The demographics of our survey respondents (118 people total) reflects our readership. Many of the respondents identified as LGBTQIA+, people of color, plus sized, and sex workers or educators. All of these Instagram users experienced friction with the platform in some form, such content taken down, disabled profiles or pages, and/or rejected advertisements.
Reasons for Disabling Account or Rejecting Ads
The vast majority of respondents said they were given no reason for for actions against their account, and were simply told they violated “community guidelines,” an extremely vague response.
Part II, Community Findings:
a) BIPOC users, body positive advocates, women and queer folx feel Instagram is targeting them for their identity.
◦“I haven’t had my profile deleted or disabled, but they delete my posts all the time and threaten to disable me. Sometimes I get a notification telling me that the post didn’t follow community guidelines, sometimes there is a blurred thumbnail of the post, but sometimes it doesn’t even show me what the post is. Sometimes it gives me no notification or feedback at all and posts just disappear. And the thing that annoys me the most is that it’s always pictures of my partner and I that get reported and deleted and he is a POC. Even if I censor any nudity, they still get removed. Not that I even agree with censoring it, as my posts are about disability, intimacy, care, and sex.”
“My posts have been banned from showing up in hashtags because I used a hashtag associated with pornography. So my account has been labeled as pornographic and no longer shows up in searches. I use tags such as body positive, body image, HAES, black girl magic.”
“They said I violated the nudity guidelines when I didn’t show any private parts at all. I’m a brown fat man so people don’t like to see my skin.”
b)Policies that are meant to protect users from racist or sexist behavior are instead harming the very groups that need protection. For example, people who come under attack for their identity have been reported or banned instead of attacker.
|“They stated ‘I violated community guidelines.’ When I inquired how, I was met with silence. I believe I was unfairly targeted by fatphobic bigots who reported my profile and IG did nothing to stop it, instead choosing to delete my account, the person who was harassed. My new account is now being unfairly targeted, including shadowbanning a photo of me in a |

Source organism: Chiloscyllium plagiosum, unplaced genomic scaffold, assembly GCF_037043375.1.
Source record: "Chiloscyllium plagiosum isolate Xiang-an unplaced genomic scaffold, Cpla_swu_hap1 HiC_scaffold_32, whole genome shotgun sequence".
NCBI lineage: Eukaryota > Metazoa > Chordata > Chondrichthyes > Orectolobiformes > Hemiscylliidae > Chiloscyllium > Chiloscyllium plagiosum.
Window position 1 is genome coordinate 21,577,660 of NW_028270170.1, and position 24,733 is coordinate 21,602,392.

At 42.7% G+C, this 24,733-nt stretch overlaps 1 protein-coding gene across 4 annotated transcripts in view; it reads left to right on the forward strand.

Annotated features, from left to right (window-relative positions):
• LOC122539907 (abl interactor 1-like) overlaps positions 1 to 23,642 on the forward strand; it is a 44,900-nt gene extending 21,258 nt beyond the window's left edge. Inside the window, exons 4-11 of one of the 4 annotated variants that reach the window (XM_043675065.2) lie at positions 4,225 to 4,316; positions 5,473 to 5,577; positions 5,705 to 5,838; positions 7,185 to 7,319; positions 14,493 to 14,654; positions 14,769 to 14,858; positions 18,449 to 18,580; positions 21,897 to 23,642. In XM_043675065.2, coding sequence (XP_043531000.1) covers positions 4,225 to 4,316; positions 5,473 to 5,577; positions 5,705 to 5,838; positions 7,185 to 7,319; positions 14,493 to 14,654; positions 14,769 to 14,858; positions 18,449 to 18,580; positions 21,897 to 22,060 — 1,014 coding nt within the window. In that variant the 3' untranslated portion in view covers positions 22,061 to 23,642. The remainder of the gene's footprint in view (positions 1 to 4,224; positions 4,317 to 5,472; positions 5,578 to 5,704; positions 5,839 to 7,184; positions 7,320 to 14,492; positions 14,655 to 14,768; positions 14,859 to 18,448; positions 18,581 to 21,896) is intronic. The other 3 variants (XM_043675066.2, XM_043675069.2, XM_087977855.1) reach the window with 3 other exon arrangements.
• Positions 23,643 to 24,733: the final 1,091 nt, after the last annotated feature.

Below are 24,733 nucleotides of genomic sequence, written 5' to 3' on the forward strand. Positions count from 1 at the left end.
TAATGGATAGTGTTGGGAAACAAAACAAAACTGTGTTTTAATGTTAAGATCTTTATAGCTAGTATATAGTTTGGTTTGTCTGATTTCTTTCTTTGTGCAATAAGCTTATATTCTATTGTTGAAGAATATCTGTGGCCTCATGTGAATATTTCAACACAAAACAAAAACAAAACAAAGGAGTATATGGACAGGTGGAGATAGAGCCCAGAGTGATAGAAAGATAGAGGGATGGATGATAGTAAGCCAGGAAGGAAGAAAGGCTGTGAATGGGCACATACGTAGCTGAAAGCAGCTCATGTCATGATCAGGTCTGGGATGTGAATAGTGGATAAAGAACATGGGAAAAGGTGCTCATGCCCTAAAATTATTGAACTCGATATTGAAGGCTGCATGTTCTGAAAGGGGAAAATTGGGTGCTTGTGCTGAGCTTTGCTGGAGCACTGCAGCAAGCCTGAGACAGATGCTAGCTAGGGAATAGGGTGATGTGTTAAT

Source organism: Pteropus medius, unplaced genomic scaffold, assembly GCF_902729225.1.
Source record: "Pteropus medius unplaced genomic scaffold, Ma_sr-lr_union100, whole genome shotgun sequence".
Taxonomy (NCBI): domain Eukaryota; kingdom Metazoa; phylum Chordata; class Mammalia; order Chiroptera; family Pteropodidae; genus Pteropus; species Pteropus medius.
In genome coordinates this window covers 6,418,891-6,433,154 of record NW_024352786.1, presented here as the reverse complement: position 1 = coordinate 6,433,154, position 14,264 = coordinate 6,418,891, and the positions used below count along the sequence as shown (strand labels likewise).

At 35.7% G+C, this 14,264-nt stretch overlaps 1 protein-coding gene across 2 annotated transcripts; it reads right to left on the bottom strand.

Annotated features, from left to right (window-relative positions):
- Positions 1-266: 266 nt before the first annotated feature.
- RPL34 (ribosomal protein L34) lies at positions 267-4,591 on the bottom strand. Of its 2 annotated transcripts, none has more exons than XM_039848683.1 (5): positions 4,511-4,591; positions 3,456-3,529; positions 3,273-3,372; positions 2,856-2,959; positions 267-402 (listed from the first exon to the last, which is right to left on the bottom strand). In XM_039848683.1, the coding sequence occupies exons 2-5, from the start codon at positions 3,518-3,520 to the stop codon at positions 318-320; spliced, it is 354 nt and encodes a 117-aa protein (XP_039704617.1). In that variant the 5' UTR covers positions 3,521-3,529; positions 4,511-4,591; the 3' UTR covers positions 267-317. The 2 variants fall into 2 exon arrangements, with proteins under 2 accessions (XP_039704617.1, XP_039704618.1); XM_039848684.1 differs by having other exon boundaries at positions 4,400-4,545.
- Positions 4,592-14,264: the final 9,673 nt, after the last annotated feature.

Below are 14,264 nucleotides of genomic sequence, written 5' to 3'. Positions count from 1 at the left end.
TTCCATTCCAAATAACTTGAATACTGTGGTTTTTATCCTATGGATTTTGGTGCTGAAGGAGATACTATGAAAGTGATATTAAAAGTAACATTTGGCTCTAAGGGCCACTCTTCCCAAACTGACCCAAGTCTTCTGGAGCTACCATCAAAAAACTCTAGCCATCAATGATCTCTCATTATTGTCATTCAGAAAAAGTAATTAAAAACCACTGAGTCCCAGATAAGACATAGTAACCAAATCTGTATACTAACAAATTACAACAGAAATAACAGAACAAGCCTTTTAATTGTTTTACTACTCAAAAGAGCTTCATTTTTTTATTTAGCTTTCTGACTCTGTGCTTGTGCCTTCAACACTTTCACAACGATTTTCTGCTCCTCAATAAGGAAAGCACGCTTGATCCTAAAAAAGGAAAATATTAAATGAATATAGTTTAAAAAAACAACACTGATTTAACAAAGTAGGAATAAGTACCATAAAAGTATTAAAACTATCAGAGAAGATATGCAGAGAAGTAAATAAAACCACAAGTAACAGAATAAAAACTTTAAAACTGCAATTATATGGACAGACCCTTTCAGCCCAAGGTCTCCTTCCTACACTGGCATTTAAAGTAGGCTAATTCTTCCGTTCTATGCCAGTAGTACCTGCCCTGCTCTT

one-piece bathing suit.”
“Shadow-banned and taken off for a few days several times with the threat of being deleted next time. Because of female nipples (which is transphobic), showing art content, critical political posts, and feminist and queer art.”
“Captions, comments, and follows have been disabled with messages like ‘This action has been blocked. We restrain certain actions and content to protect our community.’ Anti-racist posts have been deleted as well for ‘violating community standards.’” ◦
“Our feminist page was automatically disabled when it was targeted by a group of MRA’s.”
c) Distrust of Platform: Preventing users from easily appealing action and not clarifying why the decision was reached leads to greater distrust of the platform and fosters the idea of arbitrary shadow-banning.
“They said, ‘No user found but email taken.’ After I sent several emails, they barely answered and then stopped answering me.”
“They never gave me a reason why my account was deleted. I believe it was because of my photos in lingerie. I’m a lingerie designer trying to start my own business, so most of the time I’m my own model. I worked so much on my art to be deleted without explanation.”
“When reinstated, they said, ‘We deleted you by accident.’ I was only reinstated after sending in multiple verified accounts with nudity on them. Ads denied because I’m ‘pornographic.’ Photos in swimwear taken down as pornographic. I’ve been shadow- banned for two years and all my previous posts on my self- created hashtag are gone. I’m also unsearchable.”
“Instagram hasn’t given us feedback, we’ve been shadowbanned, and it’s really hurting us because we’re a new collective unable to reach our own audience.”
Part III, General Observations in Our Survey:
High Instance of False Flagging
A significant number of accounts in the survey seem to be disabled in error. For example, close to half of accounts that were disabled were later reinstated. This shows there seems to a problem with false flagging.
Part IV, Advertising Bias Against Women Led Business:
Respondents that were unable to advertise were more likely to identify as cis women than any other identity type.
◦“They can’t promote the nudity in my ad, but they are paintings. I’ve even tried to promote plain art-show flyers with no nudity and just text and they rejected my ads.”
◦“My account has been blocked from appearing on hashtags I use to promote my work for the past six months because it’s body-positive and women in plus-sized bodies, even though I don’t break any of IG’s rules. I don’t even try to run ads because I know they won’t be approved.”
◦“The fact that our adverts are not approved means that the growth of our women and nonbinary focused business is seriously hindered.”
◦“We sell breast pumps and are unable to advertise on Facebook.”
◦“Unbound is consistently banned from advertising on Facebook and Instagram and it’s debilitating to our business. It’s also infuriating, because we see endless ads on the same platforms for erectile dysfunction medication, penis pumps, and “manscapping” razors. Why are penises normal but the female and non-binary body considered a threat?”
Submitted Censored Content and Deleted Accounts
Part V, Further Inquiry
Salty will be continuing this investigation – to take part in our next survey, please Click Here.
Part VI, Support
Salty relies on contributions and volunteers to survive. If you believe the work we are doing with this kind of research has value- please click here to become a Member.
For follow up questions regarding this report – email [email protected]